The Stockdale Paradox

Whew, what a week, right? (Week … month … year … epoch …)

In Good to Great: Why Some Companies Make the Leap… and Others Don’t, author Jim C. Collins recounts interviewing Admiral Jim Stockdale, “who was the highest-ranking United States military officer in the ‘Hanoi Hilton’ prisoner-of-war camp during the height of the Vietnam War. He asked Admiral Stockdale how he did it, how he survived all that time. Stockdale said “I never doubted not only that I would get out, but also that I would prevail in the end and turn the experience into the defining event of my life, which, in retrospect, I would not trade.”

Collins asked him about who were the soldiers who didn’t survive.

“Oh, that’s easy,” he said. “The optimists.” “The optimists? I don’t understand,” I said, now completely confused, given what he’d said a hundred meters earlier. “The optimists. Oh, they were the ones who said, ‘We’re going to be out by Christmas.’ And Christmas would come, and Christmas would go. Then they’d say, ‘We’re going to be out by Easter.’ And Easter would come, and Easter would go. And then Thanksgiving, and then it would be Christmas again. And they died of a broken heart. This is a very important lesson. You must never confuse faith that you will prevail in the end—which you can never afford to lose—with the discipline to confront the most brutal facts of your current reality, whatever they might be.”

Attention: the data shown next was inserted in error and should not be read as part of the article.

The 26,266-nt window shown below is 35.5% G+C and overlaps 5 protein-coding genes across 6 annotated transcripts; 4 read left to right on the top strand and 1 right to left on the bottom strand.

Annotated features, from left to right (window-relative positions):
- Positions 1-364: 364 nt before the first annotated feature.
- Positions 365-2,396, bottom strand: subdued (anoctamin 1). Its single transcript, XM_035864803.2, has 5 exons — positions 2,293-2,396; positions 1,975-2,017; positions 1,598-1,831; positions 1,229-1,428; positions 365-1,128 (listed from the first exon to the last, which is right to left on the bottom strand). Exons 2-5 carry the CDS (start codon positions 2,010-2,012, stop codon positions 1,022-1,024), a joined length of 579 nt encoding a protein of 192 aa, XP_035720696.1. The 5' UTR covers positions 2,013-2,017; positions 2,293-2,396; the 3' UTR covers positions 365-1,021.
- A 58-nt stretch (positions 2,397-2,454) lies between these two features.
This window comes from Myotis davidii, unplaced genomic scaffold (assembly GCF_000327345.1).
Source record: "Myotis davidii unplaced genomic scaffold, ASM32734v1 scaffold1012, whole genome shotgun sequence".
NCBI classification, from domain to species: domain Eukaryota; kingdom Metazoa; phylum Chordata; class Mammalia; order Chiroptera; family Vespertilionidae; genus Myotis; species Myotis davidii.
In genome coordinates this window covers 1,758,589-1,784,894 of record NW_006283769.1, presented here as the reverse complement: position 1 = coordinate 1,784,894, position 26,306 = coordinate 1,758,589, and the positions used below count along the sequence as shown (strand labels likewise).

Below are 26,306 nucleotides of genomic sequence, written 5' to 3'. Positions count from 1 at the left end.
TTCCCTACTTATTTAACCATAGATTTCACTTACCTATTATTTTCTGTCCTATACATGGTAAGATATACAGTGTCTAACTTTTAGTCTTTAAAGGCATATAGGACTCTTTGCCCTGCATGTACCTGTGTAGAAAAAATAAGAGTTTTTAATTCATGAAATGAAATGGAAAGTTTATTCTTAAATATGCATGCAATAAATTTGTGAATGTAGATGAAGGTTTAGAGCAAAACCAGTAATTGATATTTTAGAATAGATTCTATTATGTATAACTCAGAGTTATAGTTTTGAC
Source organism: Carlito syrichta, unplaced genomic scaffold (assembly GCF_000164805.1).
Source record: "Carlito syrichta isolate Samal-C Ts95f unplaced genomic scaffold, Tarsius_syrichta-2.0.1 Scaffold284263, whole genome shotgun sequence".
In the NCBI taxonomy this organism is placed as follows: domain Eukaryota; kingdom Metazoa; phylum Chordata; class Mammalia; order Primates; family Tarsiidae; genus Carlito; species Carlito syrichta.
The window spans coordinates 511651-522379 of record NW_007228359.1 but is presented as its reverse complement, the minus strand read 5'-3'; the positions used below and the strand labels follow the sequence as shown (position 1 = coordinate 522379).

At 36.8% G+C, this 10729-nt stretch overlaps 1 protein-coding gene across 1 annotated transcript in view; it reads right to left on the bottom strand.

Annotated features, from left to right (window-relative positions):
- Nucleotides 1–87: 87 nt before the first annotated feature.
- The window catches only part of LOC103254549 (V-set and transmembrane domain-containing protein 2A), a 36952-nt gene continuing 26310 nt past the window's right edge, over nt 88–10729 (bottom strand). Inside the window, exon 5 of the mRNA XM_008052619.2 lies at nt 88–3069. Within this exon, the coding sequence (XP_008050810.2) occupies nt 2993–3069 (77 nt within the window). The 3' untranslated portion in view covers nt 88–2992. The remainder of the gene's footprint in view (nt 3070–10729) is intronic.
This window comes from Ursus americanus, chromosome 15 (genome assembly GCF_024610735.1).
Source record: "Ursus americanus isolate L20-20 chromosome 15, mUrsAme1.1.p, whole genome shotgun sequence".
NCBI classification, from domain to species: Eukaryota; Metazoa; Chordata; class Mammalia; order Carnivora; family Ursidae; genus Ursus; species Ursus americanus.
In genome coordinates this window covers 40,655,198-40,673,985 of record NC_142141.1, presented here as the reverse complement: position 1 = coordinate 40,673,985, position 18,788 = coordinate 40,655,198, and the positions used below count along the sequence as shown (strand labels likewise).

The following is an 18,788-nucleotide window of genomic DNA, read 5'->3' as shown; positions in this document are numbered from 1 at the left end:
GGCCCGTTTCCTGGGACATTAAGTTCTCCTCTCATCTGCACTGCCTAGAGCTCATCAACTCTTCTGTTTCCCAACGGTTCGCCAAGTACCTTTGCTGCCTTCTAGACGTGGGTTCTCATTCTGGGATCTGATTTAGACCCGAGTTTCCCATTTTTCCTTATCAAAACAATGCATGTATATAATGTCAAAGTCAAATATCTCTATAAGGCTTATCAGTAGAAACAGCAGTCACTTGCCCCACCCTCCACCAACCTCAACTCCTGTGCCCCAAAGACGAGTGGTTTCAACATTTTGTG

This, then, is the Stockdale Paradox:

  • Retain faith that you will prevail in the end AND
  • Confront the most brutal facts of your current reality

We have fights erupting at school board meetings over masks and teaching about racism. The Supreme Court has refused to give a stay to the clearly unconstitutional (and I would add, unconscionable) Texas law banning abortion, or helping anyone obtain an abortion, 6 weeks after the woman’s last menstrual cycle. Not enough people out in public are getting vaccines or wearing masks.

These are some of the brutal facts of our current reality.

And … I still have faith. I still have faith that we are powerful, and we can bring our weight to bear upon the arc of the universe, bending it toward justice. “For to be hopeless would seem so strange. It dishonors those who go before us.” (Holly Near)

We will prevail.